The essential question in PLR 200811028, was whether Rachel’s failure to timely take RMDs for 2003 and 2004 resulted in her having to receive the balance from the two IRAs under the 5-year rule, or whether she could take RMDs from the IRAs over her life or life expectancy.

Favorable ruling. IRS concluded that Rachel could take RMDs from the two IRAs for 2003 through 2006, and all subsequent years, over her life expectancy. IRS reasoned that the “default” required distribution rule for both IRAs where the owner dies before his RMD and has designated a beneficiary is the life-expectancy rule and not the 5-year rule. In Rachel’s case both IRAs provide that where an IRA owner dies before his RMD, distributions to a beneficiary are to be made under the life-expectancy rule unless the designated beneficiary chooses otherwise. Rachel hasn’t elected the 5-year rule for either IRA and has paid the 50% excise tax on the distributions she should have but didn’t receive in 2003 and 2004. Thus, IRS concluded that “the life-expectancy rule of Code Sec. 401(a)(9)(B)(iii) , the “default” rule, applies to distributions from both IRA X and IRA Y.”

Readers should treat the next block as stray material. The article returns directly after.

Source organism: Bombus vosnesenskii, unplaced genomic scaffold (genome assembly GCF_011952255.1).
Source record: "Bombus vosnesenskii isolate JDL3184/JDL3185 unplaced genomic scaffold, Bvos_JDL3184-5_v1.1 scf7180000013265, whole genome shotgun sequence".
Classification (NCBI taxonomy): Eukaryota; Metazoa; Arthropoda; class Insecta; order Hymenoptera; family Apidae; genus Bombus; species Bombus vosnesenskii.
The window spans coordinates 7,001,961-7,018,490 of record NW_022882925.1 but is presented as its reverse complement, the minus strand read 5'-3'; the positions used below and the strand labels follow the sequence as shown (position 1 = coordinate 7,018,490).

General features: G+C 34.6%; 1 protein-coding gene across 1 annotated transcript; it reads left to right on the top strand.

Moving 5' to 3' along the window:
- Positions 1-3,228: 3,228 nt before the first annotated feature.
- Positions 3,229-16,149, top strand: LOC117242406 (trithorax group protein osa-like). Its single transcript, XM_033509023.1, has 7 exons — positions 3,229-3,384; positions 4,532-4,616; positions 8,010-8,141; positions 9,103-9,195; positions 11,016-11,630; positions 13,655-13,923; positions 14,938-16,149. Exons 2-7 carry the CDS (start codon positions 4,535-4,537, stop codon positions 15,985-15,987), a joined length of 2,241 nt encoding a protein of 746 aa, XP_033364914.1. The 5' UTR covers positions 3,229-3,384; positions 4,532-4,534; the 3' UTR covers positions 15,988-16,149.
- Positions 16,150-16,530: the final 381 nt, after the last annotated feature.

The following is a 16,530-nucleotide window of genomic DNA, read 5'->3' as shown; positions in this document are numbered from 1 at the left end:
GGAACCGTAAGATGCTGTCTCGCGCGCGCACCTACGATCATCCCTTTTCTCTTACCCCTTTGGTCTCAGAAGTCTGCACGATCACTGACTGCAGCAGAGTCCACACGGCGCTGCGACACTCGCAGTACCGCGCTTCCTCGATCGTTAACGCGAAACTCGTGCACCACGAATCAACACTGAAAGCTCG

Observation: PLR 200811028 arrives at an extremely favorable result. It allows Rachel to spread out RMDs from the IRAs over 52.4 years (her life expectancy under the Single Life Table of Reg. § 1.401(a)(9)-9, Q&A 1, for the year following the year of her father’s death), and to keep the tax-deferred earnings feature of the IRAs alive for that period of time. Had IRS ruled that the 5-year payout rule was triggered by her failure to timely begin making distributions, she would have had to deplete both IRAs by Dec. 31, 2007 (the end of the calendar year containing the fifth anniversary of Leonard’s death).

    Observation: Although private letter rulings can’t be relied on by a taxpayer other than the one who requested it, those who are in a situation like Rachel’s would appear to be in a strong position to request similar, favorable treatment from IRS.

    Observation: The ruling illustrates the hazards of not receiving expert tax advice when dealing with post-death IRA distributions. In Rachel’s case, she wound up having to take three-years’ worth of RMDs in one year, quite possibly having to pay a higher marginal tax rate and claiming smaller writeoffs for deductions that are subject to AGI-based phaseouts, and paying a 50% excise tax to boot.